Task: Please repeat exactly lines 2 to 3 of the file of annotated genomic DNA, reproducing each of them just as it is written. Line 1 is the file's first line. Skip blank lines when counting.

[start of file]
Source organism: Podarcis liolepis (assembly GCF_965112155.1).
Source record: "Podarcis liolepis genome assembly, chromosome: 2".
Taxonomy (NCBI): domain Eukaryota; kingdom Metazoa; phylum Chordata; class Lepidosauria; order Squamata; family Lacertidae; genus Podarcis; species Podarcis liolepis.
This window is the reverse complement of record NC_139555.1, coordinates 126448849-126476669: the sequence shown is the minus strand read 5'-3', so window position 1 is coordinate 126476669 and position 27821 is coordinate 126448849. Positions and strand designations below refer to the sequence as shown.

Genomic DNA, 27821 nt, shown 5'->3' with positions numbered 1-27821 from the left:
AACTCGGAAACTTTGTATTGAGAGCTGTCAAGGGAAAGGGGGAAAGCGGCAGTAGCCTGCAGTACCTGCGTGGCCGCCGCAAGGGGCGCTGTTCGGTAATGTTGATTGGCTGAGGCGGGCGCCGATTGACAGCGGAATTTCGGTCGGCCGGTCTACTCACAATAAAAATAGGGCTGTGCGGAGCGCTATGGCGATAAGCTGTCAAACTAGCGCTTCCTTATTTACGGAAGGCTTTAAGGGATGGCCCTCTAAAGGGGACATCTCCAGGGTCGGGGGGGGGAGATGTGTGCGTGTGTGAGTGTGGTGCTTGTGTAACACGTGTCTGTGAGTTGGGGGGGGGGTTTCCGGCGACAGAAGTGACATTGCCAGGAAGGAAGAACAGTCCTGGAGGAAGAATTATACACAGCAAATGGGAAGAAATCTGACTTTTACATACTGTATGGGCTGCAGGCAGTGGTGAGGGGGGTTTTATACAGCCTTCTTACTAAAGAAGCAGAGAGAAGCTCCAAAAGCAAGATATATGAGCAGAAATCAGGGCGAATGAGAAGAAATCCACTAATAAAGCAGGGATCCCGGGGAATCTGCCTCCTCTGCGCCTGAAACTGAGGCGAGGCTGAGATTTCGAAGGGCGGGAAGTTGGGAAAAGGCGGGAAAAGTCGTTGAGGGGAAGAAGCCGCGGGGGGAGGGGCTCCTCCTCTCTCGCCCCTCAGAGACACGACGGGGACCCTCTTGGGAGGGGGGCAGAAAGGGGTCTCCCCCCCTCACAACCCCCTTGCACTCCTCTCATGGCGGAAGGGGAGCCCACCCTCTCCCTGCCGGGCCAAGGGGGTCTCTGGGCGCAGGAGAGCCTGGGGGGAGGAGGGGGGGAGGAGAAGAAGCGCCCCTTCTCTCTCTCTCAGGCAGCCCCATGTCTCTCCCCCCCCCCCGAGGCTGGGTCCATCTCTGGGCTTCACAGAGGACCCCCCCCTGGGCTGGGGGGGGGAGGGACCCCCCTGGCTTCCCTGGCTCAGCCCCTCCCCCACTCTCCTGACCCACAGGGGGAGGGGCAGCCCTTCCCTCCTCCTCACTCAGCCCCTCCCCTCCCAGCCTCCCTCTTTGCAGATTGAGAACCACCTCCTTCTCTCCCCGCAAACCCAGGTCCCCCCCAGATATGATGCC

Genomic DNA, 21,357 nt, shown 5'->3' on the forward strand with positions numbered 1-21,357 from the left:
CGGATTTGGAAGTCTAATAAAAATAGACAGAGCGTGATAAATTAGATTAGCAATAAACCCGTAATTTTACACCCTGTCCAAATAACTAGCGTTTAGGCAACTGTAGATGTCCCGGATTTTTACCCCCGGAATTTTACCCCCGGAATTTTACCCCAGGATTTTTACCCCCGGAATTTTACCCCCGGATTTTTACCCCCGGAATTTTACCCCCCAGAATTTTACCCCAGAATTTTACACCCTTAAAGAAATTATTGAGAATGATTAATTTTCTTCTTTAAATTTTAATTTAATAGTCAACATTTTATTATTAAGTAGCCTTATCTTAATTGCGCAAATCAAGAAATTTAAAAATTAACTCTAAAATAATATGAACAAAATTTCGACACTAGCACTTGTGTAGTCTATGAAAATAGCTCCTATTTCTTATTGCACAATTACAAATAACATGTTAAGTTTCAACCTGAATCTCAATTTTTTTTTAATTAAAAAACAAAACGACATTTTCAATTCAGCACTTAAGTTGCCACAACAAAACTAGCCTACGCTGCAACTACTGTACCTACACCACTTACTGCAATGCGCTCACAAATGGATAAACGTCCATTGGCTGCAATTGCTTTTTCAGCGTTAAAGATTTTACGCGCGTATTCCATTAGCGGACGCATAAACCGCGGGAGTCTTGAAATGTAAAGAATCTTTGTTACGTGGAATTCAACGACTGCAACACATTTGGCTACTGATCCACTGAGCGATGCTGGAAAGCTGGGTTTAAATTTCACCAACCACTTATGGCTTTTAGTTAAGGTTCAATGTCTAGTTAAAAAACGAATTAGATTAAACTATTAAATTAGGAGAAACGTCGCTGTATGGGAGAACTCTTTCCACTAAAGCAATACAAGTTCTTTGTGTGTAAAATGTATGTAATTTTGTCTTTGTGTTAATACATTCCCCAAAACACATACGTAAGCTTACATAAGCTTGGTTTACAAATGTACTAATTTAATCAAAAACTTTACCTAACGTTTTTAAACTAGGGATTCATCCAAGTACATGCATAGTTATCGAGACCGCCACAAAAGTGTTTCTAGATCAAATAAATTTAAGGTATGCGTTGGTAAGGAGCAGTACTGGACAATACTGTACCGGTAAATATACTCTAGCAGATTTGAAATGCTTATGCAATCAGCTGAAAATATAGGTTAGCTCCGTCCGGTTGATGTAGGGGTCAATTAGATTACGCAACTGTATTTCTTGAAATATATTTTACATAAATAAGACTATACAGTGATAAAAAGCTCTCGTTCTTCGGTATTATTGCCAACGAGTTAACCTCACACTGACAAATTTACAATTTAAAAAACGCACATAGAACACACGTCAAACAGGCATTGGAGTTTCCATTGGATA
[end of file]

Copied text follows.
Source record: "Podarcis liolepis genome assembly, chromosome: 2".
Taxonomy (NCBI): domain Eukaryota; kingdom Metazoa; phylum Chordata; class Lepidosauria; order Squamata; family Lacertidae; genus Podarcis; species Podarcis liolepis.